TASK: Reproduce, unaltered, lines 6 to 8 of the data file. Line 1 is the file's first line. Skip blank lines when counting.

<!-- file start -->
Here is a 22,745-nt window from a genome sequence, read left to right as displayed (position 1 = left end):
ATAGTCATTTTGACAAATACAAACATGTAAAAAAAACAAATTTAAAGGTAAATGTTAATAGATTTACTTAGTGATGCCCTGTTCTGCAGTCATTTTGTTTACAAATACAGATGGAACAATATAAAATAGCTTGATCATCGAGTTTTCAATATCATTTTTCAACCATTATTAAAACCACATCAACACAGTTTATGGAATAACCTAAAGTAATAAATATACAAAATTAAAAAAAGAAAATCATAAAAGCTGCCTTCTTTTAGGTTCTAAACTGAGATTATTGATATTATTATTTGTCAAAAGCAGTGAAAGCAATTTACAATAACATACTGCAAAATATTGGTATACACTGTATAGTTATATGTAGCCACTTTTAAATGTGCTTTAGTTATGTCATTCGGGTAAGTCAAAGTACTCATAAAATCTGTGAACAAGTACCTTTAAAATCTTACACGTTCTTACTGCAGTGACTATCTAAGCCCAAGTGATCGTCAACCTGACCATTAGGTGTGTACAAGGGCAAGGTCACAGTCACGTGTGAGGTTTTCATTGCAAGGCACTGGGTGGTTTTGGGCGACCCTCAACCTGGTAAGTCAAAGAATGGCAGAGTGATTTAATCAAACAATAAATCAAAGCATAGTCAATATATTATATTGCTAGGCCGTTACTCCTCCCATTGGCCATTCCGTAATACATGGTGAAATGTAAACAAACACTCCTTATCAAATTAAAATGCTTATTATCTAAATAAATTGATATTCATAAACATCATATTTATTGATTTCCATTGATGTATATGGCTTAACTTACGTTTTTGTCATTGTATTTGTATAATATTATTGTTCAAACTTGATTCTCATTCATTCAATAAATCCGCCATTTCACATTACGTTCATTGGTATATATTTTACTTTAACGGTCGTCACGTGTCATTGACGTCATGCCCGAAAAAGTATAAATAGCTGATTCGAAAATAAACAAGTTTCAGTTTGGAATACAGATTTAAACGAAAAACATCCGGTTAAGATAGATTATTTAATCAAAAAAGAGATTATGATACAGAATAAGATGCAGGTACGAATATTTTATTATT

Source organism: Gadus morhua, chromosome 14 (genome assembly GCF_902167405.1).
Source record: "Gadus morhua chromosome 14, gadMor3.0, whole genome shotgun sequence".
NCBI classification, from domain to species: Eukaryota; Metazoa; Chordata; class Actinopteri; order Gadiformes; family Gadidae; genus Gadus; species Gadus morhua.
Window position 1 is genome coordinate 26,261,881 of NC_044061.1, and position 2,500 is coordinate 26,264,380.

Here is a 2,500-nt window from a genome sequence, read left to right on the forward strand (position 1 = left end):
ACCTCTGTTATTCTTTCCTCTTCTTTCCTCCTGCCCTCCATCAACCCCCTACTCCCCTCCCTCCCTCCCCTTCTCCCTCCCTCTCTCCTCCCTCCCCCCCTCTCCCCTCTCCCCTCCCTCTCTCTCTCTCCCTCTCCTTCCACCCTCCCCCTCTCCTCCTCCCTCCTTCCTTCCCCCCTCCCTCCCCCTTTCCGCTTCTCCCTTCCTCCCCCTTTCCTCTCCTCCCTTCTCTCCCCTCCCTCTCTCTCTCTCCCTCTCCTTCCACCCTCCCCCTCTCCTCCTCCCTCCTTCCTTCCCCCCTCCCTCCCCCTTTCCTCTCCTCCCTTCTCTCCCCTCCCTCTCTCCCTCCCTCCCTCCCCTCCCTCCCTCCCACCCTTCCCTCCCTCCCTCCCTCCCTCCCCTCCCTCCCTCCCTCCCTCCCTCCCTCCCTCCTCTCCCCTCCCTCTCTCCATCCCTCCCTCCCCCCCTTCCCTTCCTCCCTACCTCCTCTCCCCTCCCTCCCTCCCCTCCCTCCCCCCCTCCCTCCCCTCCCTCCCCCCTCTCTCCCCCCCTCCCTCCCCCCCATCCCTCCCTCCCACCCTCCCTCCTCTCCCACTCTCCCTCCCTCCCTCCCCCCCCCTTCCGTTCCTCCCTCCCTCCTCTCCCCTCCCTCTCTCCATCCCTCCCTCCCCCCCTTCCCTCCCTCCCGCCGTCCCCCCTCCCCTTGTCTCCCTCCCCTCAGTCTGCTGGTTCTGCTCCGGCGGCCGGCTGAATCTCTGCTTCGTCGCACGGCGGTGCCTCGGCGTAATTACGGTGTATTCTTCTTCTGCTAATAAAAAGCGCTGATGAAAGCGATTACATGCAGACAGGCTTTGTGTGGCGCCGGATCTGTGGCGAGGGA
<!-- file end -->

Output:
Window position 1 is genome coordinate 26,261,881 of NC_044061.1, and position 2,500 is coordinate 26,264,380.

Here is a 2,500-nt window from a genome sequence, read left to right on the forward strand (position 1 = left end):
ACCTCTGTTATTCTTTCCTCTTCTTTCCTCCTGCCCTCCATCAACCCCCTACTCCCCTCCCTCCCTCCCCTTCTCCCTCCCTCTCTCCTCCCTCCCCCCCTCTCCCCTCTCCCCTCCCTCTCTCTCTCTCCCTCTCCTTCCACCCTCCCCCTCTCCTCCTCCCTCCTTCCTTCCCCCCTCCCTCCCCCTTTCCGCTTCTCCCTTCCTCCCCCTTTCCTCTCCTCCCTTCTCTCCCCTCCCTCTCTCTCTCTCCCTCTCCTTCCACCCTCCCCCTCTCCTCCTCCCTCCTTCCTTCCCCCCTCCCTCCCCCTTTCCTCTCCTCCCTTCTCTCCCCTCCCTCTCTCCCTCCCTCCCTCCCCTCCCTCCCTCCCACCCTTCCCTCCCTCCCTCCCTCCCTCCCCTCCCTCCCTCCCTCCCTCCCTCCCTCCCTCCTCTCCCCTCCCTCTCTCCATCCCTCCCTCCCCCCCTTCCCTTCCTCCCTACCTCCTCTCCCCTCCCTCCCTCCCCTCCCTCCCCCCCTCCCTCCCCTCCCTCCCCCCTCTCTCCCCCCCTCCCTCCCCCCCATCCCTCCCTCCCACCCTCCCTCCTCTCCCACTCTCCCTCCCTCCCTCCCCCCCCCTTCCGTTCCTCCCTCCCTCCTCTCCCCTCCCTCTCTCCATCCCTCCCTCCCCCCCTTCCCTCCCTCCCGCCGTCCCCCCTCCCCTTGTCTCCCTCCCCTCAGTCTGCTGGTTCTGCTCCGGCGGCCGGCTGAATCTCTGCTTCGTCGCACGGCGGTGCCTCGGCGTAATTACGGTGTATTCTTCTTCTGCTAATAAAAAGCGCTGATGAAAGCGATTACATGCAGACAGGCTTTGTGTGGCGCCGGATCTGTGGCGAGGGA